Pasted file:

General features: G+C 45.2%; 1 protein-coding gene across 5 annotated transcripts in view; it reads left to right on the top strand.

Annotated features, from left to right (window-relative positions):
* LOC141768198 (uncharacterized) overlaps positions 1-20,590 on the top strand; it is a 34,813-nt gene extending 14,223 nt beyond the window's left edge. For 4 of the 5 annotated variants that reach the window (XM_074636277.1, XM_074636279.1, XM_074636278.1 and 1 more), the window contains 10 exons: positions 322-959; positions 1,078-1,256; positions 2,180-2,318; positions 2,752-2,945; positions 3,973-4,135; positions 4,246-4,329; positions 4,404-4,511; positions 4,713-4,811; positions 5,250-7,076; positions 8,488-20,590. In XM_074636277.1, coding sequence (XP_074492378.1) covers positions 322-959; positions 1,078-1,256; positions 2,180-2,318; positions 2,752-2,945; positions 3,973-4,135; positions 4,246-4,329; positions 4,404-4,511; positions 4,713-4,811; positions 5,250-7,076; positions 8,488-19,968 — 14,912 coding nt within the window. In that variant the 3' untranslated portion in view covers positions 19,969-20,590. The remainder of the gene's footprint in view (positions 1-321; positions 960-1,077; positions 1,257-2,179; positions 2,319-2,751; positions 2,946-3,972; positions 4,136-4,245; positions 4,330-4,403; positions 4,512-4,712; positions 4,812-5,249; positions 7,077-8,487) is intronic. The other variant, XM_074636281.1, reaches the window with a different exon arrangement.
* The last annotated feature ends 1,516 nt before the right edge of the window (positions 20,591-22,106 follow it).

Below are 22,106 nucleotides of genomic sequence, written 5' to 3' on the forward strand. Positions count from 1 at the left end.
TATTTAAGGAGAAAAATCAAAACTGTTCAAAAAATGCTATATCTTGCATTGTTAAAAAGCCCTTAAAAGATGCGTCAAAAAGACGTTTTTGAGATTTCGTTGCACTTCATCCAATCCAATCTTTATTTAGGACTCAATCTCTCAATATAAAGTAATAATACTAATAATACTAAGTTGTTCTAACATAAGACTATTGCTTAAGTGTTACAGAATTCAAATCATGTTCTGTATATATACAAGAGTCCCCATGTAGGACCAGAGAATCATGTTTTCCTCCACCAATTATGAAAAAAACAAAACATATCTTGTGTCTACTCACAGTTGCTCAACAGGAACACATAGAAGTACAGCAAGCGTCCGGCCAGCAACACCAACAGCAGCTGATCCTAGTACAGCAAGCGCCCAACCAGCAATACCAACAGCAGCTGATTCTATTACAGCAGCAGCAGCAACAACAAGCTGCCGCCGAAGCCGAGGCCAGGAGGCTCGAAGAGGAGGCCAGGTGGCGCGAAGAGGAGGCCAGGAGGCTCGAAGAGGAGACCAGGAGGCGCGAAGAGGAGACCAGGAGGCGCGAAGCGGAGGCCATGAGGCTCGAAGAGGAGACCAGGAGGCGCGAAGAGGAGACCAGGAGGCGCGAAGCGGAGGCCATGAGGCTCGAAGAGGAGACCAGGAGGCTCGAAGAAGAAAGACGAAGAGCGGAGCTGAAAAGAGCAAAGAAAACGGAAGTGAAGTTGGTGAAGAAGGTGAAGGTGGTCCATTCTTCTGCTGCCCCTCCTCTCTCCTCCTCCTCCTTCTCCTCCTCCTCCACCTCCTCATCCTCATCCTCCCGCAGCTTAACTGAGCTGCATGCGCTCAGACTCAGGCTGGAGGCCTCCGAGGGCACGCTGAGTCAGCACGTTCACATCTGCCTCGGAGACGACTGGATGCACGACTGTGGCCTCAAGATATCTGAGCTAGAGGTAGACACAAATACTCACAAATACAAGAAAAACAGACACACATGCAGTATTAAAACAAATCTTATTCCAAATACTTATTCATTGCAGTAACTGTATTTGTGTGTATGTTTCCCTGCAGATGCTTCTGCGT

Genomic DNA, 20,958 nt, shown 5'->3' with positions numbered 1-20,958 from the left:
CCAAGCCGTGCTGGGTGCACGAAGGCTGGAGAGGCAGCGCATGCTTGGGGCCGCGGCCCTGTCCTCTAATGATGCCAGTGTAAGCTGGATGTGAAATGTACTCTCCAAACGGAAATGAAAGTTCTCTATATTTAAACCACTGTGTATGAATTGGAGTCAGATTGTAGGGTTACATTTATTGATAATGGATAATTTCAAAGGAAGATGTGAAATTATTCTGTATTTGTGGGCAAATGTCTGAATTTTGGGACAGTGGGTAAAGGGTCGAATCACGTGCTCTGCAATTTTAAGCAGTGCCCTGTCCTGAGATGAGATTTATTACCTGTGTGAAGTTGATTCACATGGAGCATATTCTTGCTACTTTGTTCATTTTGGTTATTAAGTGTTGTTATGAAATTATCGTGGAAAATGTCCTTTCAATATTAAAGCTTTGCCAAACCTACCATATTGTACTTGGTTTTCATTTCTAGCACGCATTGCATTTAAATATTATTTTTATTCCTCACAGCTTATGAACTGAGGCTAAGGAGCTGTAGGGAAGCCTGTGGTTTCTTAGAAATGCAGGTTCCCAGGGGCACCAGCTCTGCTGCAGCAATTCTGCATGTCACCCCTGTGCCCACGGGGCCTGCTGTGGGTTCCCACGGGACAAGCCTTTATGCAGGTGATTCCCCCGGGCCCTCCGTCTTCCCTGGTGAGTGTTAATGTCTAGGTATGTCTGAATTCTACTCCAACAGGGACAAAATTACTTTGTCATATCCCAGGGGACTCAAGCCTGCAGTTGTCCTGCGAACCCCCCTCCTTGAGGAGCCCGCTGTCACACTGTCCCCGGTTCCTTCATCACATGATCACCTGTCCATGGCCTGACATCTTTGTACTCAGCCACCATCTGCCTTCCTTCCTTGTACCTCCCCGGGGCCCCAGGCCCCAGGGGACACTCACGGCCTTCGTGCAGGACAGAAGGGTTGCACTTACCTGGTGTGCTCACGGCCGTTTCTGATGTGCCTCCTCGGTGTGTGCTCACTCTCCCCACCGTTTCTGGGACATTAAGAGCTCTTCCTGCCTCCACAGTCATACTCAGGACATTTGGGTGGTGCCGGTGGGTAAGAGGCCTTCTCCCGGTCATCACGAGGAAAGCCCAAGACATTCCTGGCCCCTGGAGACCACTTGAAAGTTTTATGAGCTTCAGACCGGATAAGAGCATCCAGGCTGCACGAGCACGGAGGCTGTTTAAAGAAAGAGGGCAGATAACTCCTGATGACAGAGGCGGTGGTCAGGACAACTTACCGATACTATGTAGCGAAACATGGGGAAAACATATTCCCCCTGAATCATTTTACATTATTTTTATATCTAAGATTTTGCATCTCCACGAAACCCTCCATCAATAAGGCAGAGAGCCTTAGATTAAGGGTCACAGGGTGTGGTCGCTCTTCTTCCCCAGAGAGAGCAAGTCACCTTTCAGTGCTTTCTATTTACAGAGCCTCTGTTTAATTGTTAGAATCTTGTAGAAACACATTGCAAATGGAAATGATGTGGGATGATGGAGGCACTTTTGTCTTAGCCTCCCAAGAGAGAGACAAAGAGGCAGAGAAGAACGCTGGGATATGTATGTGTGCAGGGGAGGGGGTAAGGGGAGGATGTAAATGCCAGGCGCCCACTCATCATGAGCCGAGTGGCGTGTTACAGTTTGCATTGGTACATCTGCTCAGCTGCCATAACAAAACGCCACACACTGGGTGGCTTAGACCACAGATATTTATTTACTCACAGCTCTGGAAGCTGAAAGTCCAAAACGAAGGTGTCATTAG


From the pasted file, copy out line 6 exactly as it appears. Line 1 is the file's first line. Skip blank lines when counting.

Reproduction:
TATTTAAGGAGAAAAATCAAAACTGTTCAAAAAATGCTATATCTTGCATTGTTAAAAAGCCCTTAAAAGATGCGTCAAAAAGACGTTTTTGAGATTTCGTTGCACTTCATCCAATCCAATCTTTATTTAGGACTCAATCTCTCAATATAAAGTAATAATACTAATAATACTAAGTTGTTCTAACATAAGACTATTGCTTAAGTGTTACAGAATTCAAATCATGTTCTGTATATATACAAGAGTCCCCATGTAGGACCAGAGAATCATGTTTTCCTCCACCAATTATGAAAAAAACAAAACATATCTTGTGTCTACTCACAGTTGCTCAACAGGAACACATAGAAGTACAGCAAGCGTCCGGCCAGCAACACCAACAGCAGCTGATCCTAGTACAGCAAGCGCCCAACCAGCAATACCAACAGCAGCTGATTCTATTACAGCAGCAGCAGCAACAACAAGCTGCCGCCGAAGCCGAGGCCAGGAGGCTCGAAGAGGAGGCCAGGTGGCGCGAAGAGGAGGCCAGGAGGCTCGAAGAGGAGACCAGGAGGCGCGAAGAGGAGACCAGGAGGCGCGAAGCGGAGGCCATGAGGCTCGAAGAGGAGACCAGGAGGCGCGAAGAGGAGACCAGGAGGCGCGAAGCGGAGGCCATGAGGCTCGAAGAGGAGACCAGGAGGCTCGAAGAAGAAAGACGAAGAGCGGAGCTGAAAAGAGCAAAGAAAACGGAAGTGAAGTTGGTGAAGAAGGTGAAGGTGGTCCATTCTTCTGCTGCCCCTCCTCTCTCCTCCTCCTCCTTCTCCTCCTCCTCCACCTCCTCATCCTCATCCTCCCGCAGCTTAACTGAGCTGCATGCGCTCAGACTCAGGCTGGAGGCCTCCGAGGGCACGCTGAGTCAGCACGTTCACATCTGCCTCGGAGACGACTGGATGCACGACTGTGGCCTCAAGATATCTGAGCTAGAGGTAGACACAAATACTCACAAATACAAGAAAAACAGACACACATGCAGTATTAAAACAAATCTTATTCCAAATACTTATTCATTGCAGTAACTGTATTTGTGTGTATGTTTCCCTGCAGATGCTTCTGCGT